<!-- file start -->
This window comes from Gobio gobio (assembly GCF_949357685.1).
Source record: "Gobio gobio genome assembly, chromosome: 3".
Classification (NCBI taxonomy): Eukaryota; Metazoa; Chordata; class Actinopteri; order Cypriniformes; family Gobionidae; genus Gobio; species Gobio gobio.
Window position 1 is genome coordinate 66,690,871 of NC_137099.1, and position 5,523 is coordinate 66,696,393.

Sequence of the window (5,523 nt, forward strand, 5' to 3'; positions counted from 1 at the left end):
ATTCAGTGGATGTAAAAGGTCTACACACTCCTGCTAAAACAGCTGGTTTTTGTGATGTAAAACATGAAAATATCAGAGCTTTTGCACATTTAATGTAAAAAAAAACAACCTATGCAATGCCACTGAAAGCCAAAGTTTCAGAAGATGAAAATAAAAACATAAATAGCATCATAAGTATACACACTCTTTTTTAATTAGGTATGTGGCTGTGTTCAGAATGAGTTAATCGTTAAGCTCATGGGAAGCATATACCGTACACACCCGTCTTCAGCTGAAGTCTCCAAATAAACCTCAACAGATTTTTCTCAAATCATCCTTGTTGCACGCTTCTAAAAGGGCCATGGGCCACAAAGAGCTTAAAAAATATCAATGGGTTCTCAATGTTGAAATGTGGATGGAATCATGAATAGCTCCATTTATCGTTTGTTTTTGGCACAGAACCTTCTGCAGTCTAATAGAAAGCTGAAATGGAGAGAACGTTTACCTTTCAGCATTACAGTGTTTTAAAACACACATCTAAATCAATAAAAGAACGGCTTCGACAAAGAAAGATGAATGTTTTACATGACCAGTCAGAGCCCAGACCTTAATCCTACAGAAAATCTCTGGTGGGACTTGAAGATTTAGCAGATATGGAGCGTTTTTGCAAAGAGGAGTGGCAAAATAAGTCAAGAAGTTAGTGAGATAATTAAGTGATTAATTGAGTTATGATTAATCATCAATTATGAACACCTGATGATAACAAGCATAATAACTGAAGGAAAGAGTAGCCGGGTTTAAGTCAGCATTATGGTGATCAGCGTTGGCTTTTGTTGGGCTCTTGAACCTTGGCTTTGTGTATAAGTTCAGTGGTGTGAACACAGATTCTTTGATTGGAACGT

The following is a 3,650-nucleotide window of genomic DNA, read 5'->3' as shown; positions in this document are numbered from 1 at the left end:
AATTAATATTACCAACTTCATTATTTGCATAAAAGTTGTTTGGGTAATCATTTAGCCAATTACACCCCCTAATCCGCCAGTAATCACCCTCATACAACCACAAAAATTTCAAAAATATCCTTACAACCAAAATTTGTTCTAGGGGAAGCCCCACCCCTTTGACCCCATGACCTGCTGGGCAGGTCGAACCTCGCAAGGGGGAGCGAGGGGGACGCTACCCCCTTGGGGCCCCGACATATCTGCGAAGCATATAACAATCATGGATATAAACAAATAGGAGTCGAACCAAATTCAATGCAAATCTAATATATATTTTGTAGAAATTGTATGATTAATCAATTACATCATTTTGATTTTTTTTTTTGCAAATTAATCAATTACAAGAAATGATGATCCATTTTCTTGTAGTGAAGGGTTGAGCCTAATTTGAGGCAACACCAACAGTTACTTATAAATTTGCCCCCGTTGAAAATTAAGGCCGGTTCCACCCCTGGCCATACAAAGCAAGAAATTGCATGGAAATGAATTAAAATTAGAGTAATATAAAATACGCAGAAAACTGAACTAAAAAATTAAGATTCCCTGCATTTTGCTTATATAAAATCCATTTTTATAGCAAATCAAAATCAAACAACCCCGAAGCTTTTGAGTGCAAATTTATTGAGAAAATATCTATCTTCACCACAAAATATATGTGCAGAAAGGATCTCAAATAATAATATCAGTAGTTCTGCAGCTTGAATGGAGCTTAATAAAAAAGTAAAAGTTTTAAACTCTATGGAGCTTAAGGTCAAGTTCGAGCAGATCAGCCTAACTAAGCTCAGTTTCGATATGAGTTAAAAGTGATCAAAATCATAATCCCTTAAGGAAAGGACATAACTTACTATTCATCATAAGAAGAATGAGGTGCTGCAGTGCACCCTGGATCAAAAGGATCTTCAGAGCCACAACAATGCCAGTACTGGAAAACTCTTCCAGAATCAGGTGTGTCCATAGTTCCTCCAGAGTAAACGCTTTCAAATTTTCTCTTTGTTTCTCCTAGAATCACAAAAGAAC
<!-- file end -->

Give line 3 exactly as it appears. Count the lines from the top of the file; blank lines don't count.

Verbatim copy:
Classification (NCBI taxonomy): Eukaryota; Metazoa; Chordata; class Actinopteri; order Cypriniformes; family Gobionidae; genus Gobio; species Gobio gobio.